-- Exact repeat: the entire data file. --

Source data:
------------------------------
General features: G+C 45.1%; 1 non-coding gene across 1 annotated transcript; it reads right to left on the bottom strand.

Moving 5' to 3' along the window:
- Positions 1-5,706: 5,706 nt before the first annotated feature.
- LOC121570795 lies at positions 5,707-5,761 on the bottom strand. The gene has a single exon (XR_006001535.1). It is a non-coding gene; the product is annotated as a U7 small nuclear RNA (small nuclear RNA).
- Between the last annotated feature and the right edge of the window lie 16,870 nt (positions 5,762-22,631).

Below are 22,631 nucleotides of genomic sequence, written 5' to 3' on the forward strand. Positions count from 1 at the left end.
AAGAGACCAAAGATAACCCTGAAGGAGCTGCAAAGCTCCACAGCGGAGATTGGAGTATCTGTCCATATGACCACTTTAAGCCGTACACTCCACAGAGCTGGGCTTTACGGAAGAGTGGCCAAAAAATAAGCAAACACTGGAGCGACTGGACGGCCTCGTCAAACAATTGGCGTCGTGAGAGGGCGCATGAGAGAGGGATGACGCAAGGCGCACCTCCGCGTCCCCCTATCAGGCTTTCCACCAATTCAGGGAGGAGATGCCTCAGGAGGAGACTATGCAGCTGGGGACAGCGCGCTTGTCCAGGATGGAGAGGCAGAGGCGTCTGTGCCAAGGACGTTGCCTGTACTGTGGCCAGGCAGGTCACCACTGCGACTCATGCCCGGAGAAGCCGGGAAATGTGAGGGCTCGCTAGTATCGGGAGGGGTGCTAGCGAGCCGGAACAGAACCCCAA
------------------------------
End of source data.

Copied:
General features: G+C 45.1%; 1 non-coding gene across 1 annotated transcript; it reads right to left on the bottom strand.

Moving 5' to 3' along the window:
- Positions 1-5,706: 5,706 nt before the first annotated feature.
- LOC121570795 lies at positions 5,707-5,761 on the bottom strand. The gene has a single exon (XR_006001535.1). It is a non-coding gene; the product is annotated as a U7 small nuclear RNA (small nuclear RNA).
- Between the last annotated feature and the right edge of the window lie 16,870 nt (positions 5,762-22,631).

Below are 22,631 nucleotides of genomic sequence, written 5' to 3' on the forward strand. Positions count from 1 at the left end.
AAGAGACCAAAGATAACCCTGAAGGAGCTGCAAAGCTCCACAGCGGAGATTGGAGTATCTGTCCATATGACCACTTTAAGCCGTACACTCCACAGAGCTGGGCTTTACGGAAGAGTGGCCAAAAAATAAGCAAACACTGGAGCGACTGGACGGCCTCGTCAAACAATTGGCGTCGTGAGAGGGCGCATGAGAGAGGGATGACGCAAGGCGCACCTCCGCGTCCCCCTATCAGGCTTTCCACCAATTCAGGGAGGAGATGCCTCAGGAGGAGACTATGCAGCTGGGGACAGCGCGCTTGTCCAGGATGGAGAGGCAGAGGCGTCTGTGCCAAGGACGTTGCCTGTACTGTGGCCAGGCAGGTCACCACTGCGACTCATGCCCGGAGAAGCCGGGAAATGTGAGGGCTCGCTAGTATCGGGAGGGGTGCTAGCGAGCCGGAACAGAACCCCAA